Skripal himself was a colonel in the GRU before he was convicted of spying for the U.K. and sentenced to 13 years in prison in 2006. He was pardoned and sent to the U.K. in 2010 as part of a swap for Russian agents captured in the U.S. Both he and his daughter survived the attack, and are now in hiding.
The fallout didn’t end there. On June 27, local man Charlie Rowley discovered the abandoned perfume bottle in a charity bin in Salisbury, and took it to his home in nearby Amesbury. Three days later, he attached the applicator and gave it to his partner, Dawn Sturgess, who sprayed the nerve agent directly onto her wrists. Both fell ill and were taken to hospital.
Within a week, Sturgess, a 44-year-old mother of three, was dead.
In the immediate aftermath of the attack on the Skripals, May managed to secure international backing for the expulsion of Russian diplomats around the world. Now her government would like for more action.
To avoid giving Russia a head-start on what British officials call its “disinformation campaign,” the government started briefing allies Tuesday evening. May spoke to Trump by phone to update him on the case.
While relations with Russia have been soured, the U.K. remains a favorite home for Russian tycoons and their families, and London especially has been a source of financing and expertise for companies. Further sanctions, especially if Britain won support from allies in the U.S. and Europe, could effectively deepen Russia’s economic isolation.
One option would be to raise the issue when May addresses the UN General Assembly in New York at the end of the month -- that’s when President Donald Trump said he would be seeing May next after talking to her Tuesday night. There’s another potential opportunity at an EU summit in Salzburg on Sept. 19-20.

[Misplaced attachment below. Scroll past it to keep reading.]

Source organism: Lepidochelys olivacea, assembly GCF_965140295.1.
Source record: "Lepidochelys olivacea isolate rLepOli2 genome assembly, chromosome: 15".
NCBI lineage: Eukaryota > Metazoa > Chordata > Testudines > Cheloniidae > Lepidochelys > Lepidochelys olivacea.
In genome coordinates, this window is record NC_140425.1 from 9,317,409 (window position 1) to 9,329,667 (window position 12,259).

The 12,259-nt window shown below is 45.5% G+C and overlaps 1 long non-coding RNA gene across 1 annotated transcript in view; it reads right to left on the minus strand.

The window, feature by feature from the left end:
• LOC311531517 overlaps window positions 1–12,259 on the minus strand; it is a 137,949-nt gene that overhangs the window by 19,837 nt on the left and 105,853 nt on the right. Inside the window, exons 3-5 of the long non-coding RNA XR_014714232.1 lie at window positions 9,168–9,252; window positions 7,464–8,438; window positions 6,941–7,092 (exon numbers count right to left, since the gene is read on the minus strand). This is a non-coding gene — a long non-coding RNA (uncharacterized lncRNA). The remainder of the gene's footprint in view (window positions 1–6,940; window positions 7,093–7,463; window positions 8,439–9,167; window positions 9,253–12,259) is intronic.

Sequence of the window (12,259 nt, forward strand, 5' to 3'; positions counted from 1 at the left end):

Fears of further sanctions from the U.S., fueled in part by the announcement last month of restrictions related to the Skripal case, have battered the ruble and Russian government bonds in recent weeks. The currency is now near two-year lows against the dollar, while the finance ministry on Wednesday had to cancel a bond auction because of weak demand.
In Britain, legislation also came into force in January allowing the government to use Unexplained Wealth Orders to require asset owners to prove they could afford them through legitimate means. So far, the National Crime Agency has only used the tool once -- against the wife of an international banker, who owns two properties worth 22 million ($28 billion) pounds.
The government is also reviewing investor visas handed out to about 700 Russians before 2015, when it took steps to tighten the rules.
One action that looks unlikely is a murder trial for Petrov and Boshirov.
Despite issuing Europe-wide warrants for their arrest, the U.K. said it won’t apply for their extradition -- because Russia’s constitution doesn’t allow it.
--With assistance from Stephanie Baker, Thomas Penny, Tim Ross, Robert Hutton and Gregory L. White.